by Charles Hodge
HT: Chapel Library
How can a man be just with God? The answer given to this question decides the character of our religion and, if practically adopted, our future destiny. To give a wrong answer is to mistake the way to heaven. It is to err where error is fatal, because it cannot be corrected. If God requires one thing and we present another, how can we be saved? If He has revealed a method in which He can be just and yet justify the sinner, and if we reject that method and insist upon pursuing a different way, how can we hope to be accepted? The answer, therefore, that is given to the above question should be seriously pondered by all who assume the office of religious teachers and by all who rely upon their instructions.
As we are not to be judged by proxy,1 but every man must answer for himself, so every man should be satisfied for himself what the Bible teaches on this subject. All that religious teachers can do is to endeavor to aid the investigations of those who are anxious to learn the way of life. And in doing this, the safest method is to adhere strictly to the instructions of the Scriptures and to exhibit the subject as it is there presented. The substance and the form of this all important doctrine are so intimately connected that those who attempt to separate them can hardly fail to err. What one discards as belonging merely to the form, another considers as belonging to its substance.
All certainty and security are lost as soon as this method is adopted and it becomes a matter to be decided exclusively by our own views of right and wrong: what is to be retained and what rejected from the scriptural representations. Our only security, therefore, is to take the language of the Bible in its obvious meaning and put upon it the construction that the persons to whom it was addressed must have given and that, consequently, the sacred writers intended it should bear.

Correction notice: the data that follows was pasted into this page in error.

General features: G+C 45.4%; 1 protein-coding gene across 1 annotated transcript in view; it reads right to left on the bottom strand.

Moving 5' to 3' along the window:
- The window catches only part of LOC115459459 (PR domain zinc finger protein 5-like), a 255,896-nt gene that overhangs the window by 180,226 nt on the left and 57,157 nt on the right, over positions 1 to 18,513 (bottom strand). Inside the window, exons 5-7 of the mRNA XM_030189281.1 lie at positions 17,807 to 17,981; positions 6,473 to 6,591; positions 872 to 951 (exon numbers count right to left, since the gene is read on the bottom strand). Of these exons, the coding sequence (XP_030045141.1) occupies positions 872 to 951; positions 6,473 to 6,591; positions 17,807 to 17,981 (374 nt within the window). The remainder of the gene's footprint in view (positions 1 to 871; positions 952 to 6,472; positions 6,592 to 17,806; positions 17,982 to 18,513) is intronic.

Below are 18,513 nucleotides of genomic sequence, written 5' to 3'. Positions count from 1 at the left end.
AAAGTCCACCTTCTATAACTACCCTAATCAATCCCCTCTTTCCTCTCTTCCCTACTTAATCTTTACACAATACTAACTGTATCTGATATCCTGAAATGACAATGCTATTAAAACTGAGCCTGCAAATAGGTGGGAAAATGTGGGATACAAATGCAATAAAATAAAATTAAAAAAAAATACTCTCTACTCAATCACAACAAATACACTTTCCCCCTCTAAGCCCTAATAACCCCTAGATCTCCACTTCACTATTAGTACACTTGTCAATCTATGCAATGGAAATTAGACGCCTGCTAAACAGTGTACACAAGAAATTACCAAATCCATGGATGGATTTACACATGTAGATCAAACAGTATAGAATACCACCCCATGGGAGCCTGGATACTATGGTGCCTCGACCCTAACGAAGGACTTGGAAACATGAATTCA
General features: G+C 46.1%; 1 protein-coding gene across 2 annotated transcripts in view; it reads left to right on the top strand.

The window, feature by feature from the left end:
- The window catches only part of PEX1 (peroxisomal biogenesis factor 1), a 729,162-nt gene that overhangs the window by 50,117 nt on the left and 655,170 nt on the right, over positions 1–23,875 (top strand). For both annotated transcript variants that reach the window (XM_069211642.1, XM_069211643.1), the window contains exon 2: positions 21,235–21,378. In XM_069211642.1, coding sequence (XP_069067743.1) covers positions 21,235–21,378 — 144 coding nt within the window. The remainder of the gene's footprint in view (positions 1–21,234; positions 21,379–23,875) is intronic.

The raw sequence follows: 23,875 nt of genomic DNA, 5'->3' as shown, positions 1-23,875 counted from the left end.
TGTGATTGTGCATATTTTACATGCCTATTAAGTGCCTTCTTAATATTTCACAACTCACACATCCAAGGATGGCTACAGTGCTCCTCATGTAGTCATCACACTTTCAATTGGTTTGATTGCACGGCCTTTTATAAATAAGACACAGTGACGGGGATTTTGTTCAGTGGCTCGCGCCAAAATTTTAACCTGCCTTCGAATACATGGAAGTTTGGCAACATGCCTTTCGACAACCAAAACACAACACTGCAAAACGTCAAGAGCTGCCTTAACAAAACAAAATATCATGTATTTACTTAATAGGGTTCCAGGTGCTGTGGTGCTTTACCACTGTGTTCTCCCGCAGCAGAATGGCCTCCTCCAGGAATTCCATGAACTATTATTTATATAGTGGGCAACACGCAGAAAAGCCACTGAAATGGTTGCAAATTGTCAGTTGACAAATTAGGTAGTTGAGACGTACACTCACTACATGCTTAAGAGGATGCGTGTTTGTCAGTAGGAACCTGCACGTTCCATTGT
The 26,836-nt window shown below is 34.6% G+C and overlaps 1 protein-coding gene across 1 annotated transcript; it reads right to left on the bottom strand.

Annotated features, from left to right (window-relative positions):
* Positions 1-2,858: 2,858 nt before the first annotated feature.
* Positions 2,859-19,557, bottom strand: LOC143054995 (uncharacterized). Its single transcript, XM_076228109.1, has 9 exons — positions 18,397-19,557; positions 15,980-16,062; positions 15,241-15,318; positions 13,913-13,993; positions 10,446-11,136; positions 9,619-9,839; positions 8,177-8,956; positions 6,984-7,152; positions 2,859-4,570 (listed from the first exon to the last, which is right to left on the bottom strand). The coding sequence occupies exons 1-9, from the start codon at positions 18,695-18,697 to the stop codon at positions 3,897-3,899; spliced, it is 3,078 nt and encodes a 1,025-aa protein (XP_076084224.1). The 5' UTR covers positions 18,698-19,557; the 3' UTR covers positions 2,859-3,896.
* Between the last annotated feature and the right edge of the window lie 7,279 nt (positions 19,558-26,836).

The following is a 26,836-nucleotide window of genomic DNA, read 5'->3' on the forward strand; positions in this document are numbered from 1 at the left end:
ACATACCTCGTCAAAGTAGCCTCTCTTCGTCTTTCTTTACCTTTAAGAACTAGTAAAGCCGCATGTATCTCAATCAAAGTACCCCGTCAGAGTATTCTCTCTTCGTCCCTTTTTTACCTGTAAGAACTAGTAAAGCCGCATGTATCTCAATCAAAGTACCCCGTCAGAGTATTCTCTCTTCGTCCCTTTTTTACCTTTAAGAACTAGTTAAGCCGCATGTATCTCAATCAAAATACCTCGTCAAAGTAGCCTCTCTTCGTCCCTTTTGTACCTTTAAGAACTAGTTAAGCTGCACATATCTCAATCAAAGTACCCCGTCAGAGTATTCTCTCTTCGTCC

As the doctrine of justification is not only frequently stated in the sacred Scriptures but formally taught and vindicated,2 all that will be attempted in this [article] is to give as faithfully as possible a representation of what the inspired writers inculcate3 on this subject; that is, to state:
- what positions they assume,
- by what arguments they sustain those positions,
- how they answer the objections to their doctrine, and
- what application they make of it to the hearts and consciences of their readers.
TABLE OF CONTENTS
I. The Meaning of Justification
B. Terms of the Law
II. How Righteousness Is Obtained
A. Justification Not by Works
B. Freedom from law-keeping for acceptance
III. Christ’s Satisfaction of the Law
B. The Testimony of All Scripture
IV. Extension to the Believer
A. The Believer “in Christ”
B. How Christ’s Death Secures Pardon
V. The Righteousness of Christ
VI. Applications of This Doctrine
A. The Love of God
B. Honor to God
C. The Necessities of Man
Questions for Personal Study and Group Discussion